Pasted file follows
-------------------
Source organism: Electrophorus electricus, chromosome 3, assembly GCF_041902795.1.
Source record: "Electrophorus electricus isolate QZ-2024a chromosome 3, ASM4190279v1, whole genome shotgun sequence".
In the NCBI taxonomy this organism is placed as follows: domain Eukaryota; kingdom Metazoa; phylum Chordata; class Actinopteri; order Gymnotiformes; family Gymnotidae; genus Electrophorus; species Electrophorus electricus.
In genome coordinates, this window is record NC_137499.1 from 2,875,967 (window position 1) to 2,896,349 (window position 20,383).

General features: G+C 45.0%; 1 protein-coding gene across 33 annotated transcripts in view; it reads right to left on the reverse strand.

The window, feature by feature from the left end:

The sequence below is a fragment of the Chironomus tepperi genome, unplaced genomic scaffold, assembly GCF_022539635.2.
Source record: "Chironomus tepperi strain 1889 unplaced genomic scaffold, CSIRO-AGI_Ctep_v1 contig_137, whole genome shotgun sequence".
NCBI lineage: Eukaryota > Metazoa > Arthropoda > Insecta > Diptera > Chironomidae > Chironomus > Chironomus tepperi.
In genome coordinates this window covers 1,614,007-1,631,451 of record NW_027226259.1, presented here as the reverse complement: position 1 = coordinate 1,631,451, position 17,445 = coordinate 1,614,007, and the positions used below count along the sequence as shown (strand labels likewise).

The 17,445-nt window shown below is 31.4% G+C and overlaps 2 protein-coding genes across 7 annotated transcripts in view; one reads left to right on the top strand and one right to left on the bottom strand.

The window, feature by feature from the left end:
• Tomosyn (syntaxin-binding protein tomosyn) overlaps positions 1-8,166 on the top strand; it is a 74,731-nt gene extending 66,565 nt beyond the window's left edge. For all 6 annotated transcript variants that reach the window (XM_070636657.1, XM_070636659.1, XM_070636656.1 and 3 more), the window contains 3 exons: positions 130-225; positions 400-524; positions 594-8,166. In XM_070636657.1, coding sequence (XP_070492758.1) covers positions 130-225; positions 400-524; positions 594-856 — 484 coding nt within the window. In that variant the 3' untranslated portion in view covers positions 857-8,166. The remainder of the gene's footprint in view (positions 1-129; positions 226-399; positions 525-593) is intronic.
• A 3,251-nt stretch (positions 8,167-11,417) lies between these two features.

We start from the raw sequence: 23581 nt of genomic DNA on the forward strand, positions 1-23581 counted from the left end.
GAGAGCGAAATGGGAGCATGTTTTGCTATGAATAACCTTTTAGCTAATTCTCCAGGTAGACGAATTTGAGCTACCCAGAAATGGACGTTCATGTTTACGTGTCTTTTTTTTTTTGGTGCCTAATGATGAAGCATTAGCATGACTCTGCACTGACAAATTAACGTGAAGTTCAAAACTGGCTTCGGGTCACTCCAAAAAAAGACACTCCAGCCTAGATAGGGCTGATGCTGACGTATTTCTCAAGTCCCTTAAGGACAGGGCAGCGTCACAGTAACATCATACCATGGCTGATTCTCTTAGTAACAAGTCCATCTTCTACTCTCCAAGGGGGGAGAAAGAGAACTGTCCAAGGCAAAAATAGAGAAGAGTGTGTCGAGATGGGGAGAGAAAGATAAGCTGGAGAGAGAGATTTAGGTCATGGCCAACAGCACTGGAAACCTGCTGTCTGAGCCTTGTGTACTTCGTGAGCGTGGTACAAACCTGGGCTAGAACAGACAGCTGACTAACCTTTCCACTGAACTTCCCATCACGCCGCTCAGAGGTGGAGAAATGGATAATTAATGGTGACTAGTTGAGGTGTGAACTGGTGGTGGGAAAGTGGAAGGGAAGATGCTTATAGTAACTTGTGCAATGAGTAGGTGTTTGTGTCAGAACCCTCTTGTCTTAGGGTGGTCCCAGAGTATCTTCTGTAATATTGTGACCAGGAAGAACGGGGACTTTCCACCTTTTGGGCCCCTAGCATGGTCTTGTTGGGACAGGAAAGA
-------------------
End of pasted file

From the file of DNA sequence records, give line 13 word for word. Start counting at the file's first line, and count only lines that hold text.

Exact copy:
• Tomosyn (syntaxin-binding protein tomosyn) overlaps positions 1-8,166 on the top strand; it is a 74,731-nt gene extending 66,565 nt beyond the window's left edge. For all 6 annotated transcript variants that reach the window (XM_070636657.1, XM_070636659.1, XM_070636656.1 and 3 more), the window contains 3 exons: positions 130-225; positions 400-524; positions 594-8,166. In XM_070636657.1, coding sequence (XP_070492758.1) covers positions 130-225; positions 400-524; positions 594-856 — 484 coding nt within the window. In that variant the 3' untranslated portion in view covers positions 857-8,166. The remainder of the gene's footprint in view (positions 1-129; positions 226-399; positions 525-593) is intronic.